A Guide to Making Sweet Biscuits


A sweet biscuit is a cousin to a scone but it’s not as sweet and rich as a scone.  It is often a little sweeter than other biscuits and can be loaded with fruit, nuts, or baking chips.  They are perfect for breakfast or anytime you would like something satisfying without being indulgent.

Biscuits are often made with a lot of buttermilk, enough that the tang of buttermilk comes through.  Beyond taste, buttermilk has a functional purpose—to provide leavening.  Buttermilk, an acid, reacts with baking soda, a base to create carbon dioxide bubbles in the dough.  To the extent that the baking soda neutralizes the buttermilk, the tang of the buttermilk is gone.  Rarely do we find a scone recipe with that tang.  Often, we find biscuit recipes loaded with buttermilk so that the tang remains.  When we make sweet biscuits using a buttermilk biscuit recipe, the biscuit has a tangy background behind the chips or fruit.

So making a sweet biscuit is a matter of choosing a biscuit mix or recipe and making additions.  In addition to adding nuts, fruit, and chips, a sugar or flavor is often added.  We’ll give you guidelines.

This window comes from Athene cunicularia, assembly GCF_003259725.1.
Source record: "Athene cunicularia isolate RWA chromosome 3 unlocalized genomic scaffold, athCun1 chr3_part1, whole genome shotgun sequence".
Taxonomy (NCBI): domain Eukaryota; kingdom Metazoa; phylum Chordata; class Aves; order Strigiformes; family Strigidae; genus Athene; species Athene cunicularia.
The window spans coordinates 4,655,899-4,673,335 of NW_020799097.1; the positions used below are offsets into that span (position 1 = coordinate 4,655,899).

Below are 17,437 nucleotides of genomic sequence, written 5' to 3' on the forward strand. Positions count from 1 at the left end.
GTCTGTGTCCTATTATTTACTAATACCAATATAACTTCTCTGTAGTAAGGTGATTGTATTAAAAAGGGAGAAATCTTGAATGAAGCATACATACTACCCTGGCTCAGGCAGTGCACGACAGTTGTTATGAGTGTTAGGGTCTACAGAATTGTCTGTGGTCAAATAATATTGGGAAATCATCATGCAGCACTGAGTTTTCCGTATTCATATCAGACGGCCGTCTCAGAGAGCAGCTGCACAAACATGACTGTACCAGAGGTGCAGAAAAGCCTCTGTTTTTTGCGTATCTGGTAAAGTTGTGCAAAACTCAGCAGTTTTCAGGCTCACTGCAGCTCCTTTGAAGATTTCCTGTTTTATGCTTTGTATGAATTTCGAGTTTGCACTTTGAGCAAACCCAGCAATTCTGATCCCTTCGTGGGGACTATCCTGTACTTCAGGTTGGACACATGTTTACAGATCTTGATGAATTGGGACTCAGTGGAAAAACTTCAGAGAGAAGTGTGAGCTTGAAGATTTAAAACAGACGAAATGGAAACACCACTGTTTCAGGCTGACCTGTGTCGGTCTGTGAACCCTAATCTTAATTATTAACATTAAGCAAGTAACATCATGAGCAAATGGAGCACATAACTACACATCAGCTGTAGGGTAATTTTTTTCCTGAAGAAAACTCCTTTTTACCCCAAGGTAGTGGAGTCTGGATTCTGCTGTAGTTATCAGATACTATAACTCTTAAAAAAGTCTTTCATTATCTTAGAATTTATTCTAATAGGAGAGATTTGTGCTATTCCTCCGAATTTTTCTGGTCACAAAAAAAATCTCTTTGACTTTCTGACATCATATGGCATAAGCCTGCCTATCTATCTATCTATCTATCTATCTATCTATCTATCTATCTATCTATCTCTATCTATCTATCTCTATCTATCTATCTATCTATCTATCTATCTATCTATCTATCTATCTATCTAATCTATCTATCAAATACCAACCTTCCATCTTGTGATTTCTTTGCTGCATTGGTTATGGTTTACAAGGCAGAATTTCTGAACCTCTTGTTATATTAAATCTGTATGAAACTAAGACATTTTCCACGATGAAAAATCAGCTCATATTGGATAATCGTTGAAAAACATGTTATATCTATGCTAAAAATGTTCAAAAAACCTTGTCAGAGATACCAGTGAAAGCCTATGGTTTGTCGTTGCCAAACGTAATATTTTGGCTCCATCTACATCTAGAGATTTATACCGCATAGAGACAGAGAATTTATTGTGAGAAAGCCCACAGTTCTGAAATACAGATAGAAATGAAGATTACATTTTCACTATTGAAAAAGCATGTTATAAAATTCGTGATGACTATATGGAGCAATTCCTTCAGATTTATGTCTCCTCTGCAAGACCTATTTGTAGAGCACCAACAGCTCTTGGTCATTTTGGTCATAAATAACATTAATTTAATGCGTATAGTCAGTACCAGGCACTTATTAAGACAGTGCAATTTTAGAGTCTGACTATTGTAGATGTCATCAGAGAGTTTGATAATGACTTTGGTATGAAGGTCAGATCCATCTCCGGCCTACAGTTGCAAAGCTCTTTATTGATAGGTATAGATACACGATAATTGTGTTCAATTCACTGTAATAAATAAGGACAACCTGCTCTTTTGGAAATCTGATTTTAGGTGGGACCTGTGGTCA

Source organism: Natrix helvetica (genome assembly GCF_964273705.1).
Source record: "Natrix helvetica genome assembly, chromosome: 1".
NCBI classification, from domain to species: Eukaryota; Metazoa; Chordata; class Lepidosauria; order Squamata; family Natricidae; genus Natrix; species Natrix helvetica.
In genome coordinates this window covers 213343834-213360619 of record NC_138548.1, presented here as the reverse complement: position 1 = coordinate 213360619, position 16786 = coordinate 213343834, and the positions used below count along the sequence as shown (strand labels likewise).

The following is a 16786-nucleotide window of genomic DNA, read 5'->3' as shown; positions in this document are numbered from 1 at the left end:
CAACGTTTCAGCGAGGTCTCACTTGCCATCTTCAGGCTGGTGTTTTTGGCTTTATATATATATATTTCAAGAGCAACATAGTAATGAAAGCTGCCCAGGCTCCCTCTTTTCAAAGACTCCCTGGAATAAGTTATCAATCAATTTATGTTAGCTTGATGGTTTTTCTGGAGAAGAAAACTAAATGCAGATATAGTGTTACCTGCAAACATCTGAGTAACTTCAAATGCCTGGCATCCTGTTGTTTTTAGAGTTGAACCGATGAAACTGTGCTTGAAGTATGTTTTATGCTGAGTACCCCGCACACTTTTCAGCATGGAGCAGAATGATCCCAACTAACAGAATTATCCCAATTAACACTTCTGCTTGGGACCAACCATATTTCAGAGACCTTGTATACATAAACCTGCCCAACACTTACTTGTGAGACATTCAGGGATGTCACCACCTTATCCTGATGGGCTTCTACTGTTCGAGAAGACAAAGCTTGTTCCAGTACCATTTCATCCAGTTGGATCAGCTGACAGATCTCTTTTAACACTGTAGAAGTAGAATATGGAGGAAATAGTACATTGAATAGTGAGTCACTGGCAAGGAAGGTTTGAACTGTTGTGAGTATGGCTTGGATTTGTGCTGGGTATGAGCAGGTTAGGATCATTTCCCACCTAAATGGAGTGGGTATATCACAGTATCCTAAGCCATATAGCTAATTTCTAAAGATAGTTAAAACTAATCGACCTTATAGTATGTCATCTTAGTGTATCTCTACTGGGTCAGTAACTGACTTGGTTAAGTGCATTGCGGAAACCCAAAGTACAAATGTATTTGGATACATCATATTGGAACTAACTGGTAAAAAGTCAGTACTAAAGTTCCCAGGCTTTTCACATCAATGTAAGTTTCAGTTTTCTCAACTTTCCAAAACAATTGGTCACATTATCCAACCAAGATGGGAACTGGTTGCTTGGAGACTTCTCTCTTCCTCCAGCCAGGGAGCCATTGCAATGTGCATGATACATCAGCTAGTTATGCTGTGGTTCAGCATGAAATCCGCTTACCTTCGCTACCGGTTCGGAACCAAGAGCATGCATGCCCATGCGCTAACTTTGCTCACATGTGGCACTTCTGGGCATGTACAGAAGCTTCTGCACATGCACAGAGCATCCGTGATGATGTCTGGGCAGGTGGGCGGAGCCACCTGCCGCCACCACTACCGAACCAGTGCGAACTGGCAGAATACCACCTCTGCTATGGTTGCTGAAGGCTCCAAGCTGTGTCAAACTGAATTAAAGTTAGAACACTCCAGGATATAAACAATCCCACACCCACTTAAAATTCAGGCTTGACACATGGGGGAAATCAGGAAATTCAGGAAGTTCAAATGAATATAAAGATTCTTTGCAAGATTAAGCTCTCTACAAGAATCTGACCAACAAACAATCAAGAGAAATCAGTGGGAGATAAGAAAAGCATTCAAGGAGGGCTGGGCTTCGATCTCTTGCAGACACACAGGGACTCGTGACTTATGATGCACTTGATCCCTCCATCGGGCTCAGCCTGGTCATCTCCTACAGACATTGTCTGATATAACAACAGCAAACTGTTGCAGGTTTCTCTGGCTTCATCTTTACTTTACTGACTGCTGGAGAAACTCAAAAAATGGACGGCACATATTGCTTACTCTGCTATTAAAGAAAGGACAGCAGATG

The Prepared Pantry produces excellent just-add-water biscuit mixes.  The buttermilk biscuit mix is great for making sweet biscuits.  Of course, your favorite recipe or a competitive mix can be used.

To make a dozen sweet biscuits, consider doing one of the following:

  • Add 3/4 cup baking chips
  • Add 3/4 cup chopped nuts
  • If you want both nuts and chips, add 1/2 to 2/3 cup of each.

Consider adding 1/4 cup granulated sugar.  That’s enough to make it just a touch sweeter without losing the character of biscuits.  We often add flavor, maybe a fruit flavor to accentuate the fruit in the recipe or a background flavor like vanilla or brown sugar flavor.  Hot ovens, 425 degrees, are hard on flavors so we typically use two teaspoons.

The following are recipes that we particularly like.

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